Flaming Lips flame war

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There's been a lot of discussion about the vote in the Oklahoma House of Representatives on whether to ratify "Do You Realize??" as the official rock song of Oklahoma. The resolution received only 48 votes in favor, three short of the required majority. Gov. Brad Henry signed an executive order making the choice of the Flaming Lips tune official.

An online poll last fall picked "Do You Realize??" over nine other finalists, getting about 51% of 22,000 cast. I can't find a reference, but I seem to recall some suggestion at the time that Flaming Lips fans were stuffing the virtual ballot box. As an active band with a devoted, tech-savvy following, they're more likely to generate that kind of support than a musician prominent in an earlier era, like Hoyt Axton, Leon Russell, Wanda Jackson, or The Ventures. In my opinion, the Lips tune rocks least of the 10 songs. (The full list of finalists is here, along with a player that lets you listen to all of them.)

In March, the Flaming Lips were invited to appear at a legislative session. On that occasion, bassist Michael Ivins (any relation to Molly?) wore a red T-shirt emblazoned with a large yellow hammer and sickle, the symbol of international communism, a source of offense to many of the legislators who voted no on Thursday's resolution. It should have been a source of offense to every legislator.

Lead singer Wayne Coyne seems to think that only "small-minded" people should be offended by a hammer-and-sickle T-shirt:

"Me, I just say look, it's a little minority of some small-minded religious wackos who think they can tell people what kind of T-shirts and what kind of music they can listen to, and the smart, rational, reasonable people of Oklahoma are never going to buy into that," frontman Wayne Coyne told Tulsa World in an interview Friday.

State Rep. Corey Holland, R-Marlow, voted against the resolution. His reply to Coyne:

The great thing about this country is he has the right to make whatever statement he wants to make.... I have the right to be offended by that.

Gabriel Malor, a former Oklahoman who blogs regularly at Ace of Spades HQ, headlined his post on the controversy, "I'm Not Entirely Convinced We Shouldn't Just Lock Them In and Set the Building on Fire," referring to the legislators who voted against the resolution.

Steve Lackmeyer, writer and blogger for the Oklahoman, likens the State House vote to county government corruption. (UPDATE: Steve's comment has prompted me to look again at how I summarized his entry, and I think I oversimplified in my haste. It would be more accurate to say, "For Steve Lackmeyer, the State House vote brought to mind legislative resistance to county government reform after the corruption scandals of the 1980s." But just read his entry for yourself.)

Oklahoman editor Ed Kelley slams the legislature in a catchall video condemnation that is ignorant in multiple dimensions, and I don't say that lightly. He claims that the legislature wants to punish hardworking immigrants, implying the word illegal by his reference to "their children who are American citizens," but not using the word. (The legislature, and an overwhelming majority of Oklahoma citizens, welcome legal immigrants, but support sanctions against employers who use illegal labor and support cooperation between local law enforcement and Federal immigration authorities.) He refers to Ivins's T-shirt as bearing a "symbol of the old Communist Party, which went out of business with the old Soviet Union almost two decades ago." Hey, Ed, tell the oppressed people of China, Cuba, North Korea, and Vietnam that the Communist Party "went out of business." Tell that to Chinese civil rights attorney Gao Zhisheng, still missing after being taken from his home by Chinese security forces on Feb. 4.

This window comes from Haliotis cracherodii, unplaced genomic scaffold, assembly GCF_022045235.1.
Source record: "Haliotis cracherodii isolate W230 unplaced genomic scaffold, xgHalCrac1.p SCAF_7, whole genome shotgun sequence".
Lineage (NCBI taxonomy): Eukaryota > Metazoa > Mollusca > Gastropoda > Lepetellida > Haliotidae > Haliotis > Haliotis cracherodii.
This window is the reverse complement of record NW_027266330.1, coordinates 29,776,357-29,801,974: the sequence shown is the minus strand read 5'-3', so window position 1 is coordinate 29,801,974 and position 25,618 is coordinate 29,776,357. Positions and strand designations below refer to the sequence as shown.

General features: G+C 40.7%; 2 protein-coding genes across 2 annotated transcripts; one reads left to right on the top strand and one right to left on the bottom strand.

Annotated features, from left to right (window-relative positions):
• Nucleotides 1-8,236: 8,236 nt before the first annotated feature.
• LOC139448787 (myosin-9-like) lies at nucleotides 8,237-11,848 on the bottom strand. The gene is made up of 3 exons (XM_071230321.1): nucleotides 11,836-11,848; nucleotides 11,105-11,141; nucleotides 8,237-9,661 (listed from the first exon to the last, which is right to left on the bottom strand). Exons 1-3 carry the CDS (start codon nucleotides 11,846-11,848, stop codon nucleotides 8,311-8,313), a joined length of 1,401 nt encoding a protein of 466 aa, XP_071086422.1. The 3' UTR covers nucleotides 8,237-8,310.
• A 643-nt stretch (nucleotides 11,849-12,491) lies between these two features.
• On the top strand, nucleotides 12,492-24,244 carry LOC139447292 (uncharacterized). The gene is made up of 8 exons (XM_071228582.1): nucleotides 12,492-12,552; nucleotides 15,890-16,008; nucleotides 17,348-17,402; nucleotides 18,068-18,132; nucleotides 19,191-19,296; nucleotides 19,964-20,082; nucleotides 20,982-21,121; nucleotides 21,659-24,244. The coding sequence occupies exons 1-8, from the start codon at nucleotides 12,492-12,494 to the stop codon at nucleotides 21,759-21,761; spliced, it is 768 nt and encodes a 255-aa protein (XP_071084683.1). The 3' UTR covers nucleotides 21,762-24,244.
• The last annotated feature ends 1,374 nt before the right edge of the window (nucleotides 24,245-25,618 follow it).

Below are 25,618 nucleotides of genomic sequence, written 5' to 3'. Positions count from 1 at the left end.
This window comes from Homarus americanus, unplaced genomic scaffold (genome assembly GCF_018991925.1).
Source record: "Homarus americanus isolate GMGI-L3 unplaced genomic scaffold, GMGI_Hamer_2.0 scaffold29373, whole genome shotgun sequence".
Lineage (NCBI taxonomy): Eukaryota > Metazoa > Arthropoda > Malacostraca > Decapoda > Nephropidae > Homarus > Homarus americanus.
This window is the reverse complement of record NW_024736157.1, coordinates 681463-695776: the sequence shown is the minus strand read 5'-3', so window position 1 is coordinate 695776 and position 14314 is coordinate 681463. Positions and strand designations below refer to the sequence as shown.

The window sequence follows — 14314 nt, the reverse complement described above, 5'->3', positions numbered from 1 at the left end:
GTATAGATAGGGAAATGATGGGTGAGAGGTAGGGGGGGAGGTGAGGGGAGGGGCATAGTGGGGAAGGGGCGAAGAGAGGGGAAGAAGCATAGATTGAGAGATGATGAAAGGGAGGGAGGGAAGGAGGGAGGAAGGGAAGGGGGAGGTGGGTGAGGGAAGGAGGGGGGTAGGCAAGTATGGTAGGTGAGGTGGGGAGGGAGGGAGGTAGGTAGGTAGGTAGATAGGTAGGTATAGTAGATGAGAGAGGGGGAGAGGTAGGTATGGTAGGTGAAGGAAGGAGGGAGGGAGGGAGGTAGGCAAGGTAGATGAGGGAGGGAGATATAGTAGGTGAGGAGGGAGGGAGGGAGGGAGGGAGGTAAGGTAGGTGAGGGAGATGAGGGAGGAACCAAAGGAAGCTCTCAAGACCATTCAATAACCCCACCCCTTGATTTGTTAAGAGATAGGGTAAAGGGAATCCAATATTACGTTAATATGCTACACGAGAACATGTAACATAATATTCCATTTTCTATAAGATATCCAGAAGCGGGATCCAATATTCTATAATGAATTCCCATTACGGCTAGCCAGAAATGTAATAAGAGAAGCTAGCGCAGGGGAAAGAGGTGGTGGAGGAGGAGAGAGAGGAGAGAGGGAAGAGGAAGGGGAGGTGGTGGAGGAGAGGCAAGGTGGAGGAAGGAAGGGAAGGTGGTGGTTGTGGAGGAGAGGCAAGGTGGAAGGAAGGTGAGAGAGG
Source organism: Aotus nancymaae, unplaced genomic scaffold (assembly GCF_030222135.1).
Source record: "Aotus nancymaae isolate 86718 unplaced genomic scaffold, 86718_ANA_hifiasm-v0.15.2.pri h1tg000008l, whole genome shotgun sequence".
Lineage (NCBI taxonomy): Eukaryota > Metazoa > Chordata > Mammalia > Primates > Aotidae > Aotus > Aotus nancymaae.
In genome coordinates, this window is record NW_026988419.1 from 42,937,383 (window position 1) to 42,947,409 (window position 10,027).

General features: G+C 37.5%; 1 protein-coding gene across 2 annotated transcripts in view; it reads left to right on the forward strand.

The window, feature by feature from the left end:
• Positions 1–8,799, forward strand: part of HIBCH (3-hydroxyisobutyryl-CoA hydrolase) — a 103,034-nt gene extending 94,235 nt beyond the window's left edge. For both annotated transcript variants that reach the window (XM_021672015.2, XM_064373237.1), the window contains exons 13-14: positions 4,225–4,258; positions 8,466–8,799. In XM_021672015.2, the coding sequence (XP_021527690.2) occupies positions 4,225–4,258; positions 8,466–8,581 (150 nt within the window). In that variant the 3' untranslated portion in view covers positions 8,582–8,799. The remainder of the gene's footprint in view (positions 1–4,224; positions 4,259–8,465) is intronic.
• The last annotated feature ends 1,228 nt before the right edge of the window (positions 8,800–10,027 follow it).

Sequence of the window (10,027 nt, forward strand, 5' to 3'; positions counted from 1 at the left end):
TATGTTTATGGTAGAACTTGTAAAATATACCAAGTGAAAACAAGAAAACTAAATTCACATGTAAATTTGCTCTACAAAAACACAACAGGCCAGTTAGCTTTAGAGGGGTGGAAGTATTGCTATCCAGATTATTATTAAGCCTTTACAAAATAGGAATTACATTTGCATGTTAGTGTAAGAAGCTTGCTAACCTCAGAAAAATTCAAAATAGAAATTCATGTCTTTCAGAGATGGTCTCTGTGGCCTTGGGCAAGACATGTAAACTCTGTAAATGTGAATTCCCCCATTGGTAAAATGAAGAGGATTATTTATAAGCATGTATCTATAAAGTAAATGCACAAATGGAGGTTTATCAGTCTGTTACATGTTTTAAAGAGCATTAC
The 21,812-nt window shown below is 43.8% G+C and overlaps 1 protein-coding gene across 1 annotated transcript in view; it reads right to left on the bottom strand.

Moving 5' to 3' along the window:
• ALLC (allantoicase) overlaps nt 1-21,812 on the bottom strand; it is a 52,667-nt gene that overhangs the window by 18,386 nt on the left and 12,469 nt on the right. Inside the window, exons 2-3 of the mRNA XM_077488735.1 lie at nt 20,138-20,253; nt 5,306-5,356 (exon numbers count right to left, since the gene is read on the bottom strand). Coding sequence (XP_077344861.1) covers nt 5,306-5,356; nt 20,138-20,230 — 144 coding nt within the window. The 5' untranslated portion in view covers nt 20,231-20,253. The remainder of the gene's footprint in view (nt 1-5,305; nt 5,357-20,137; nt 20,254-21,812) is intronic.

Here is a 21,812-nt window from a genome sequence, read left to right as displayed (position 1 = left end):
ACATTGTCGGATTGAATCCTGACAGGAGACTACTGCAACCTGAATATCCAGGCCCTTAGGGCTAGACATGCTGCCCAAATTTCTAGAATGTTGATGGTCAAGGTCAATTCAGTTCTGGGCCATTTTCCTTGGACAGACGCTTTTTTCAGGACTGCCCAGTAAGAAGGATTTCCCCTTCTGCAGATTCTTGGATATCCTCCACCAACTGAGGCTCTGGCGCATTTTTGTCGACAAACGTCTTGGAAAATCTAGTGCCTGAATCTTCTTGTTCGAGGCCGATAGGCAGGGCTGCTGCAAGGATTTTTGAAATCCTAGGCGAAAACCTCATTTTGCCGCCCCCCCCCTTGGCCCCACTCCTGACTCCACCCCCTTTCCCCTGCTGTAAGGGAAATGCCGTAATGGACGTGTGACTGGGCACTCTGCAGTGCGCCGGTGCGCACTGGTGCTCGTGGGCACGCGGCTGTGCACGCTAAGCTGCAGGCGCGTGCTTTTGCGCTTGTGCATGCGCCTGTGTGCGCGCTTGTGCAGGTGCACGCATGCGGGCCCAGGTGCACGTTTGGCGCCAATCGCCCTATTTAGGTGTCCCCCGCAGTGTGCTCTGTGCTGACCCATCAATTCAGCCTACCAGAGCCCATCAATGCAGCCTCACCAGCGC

For that matter, Ed, does the fact that the Nazi Party has been "out of business" for over 60 years mean that no one should be offended by it any more? Had Ivins shown up in a red T-shirt with a white circle and a foot-wide black swastika, we wouldn't be talking about the legislature's vote. We'd be reading about venues canceling Flaming Lips tour dates, about their record sales plummeting, about denunciations by civil rights groups. It would have been a career-ending move, and rightly so.

Hey, Ed: Timothy McVeigh has been permanently out of business for about eight years now. Would it have been OK by you for Ivins to show up at the State Capitol with a McVeigh T-shirt? God help us if there's ever a day when that would be considered the latest in ironic hipster wear.

Tens of millions have been killed and billions have been enslaved in the name of Communism over the last century. Billions still suffer under its yoke.

The most disturbing aspect of this fuss is the realization of how little Americans realize the inherent inhumanity of Communism. It can be summed up in a single image, from George Orwell's Nineteen Eighty-Four: "a boot, stamping on a human face -- forever."

With May Day coming up -- the traditional holiday for the international Communist movement -- it's as good a time as any to refresh our memories and educate the younger folks about those who suffered and died as a result of Communist policies -- not torture and imprisonment simply employed in the name of Communism but inherent to the Communist worldview. Look for several posts on the topic here at BatesLine this week. I hope other bloggers will join me in raising awareness of how deeply evil Communism was and still is.

MORE: Brandon Dutcher weighs in: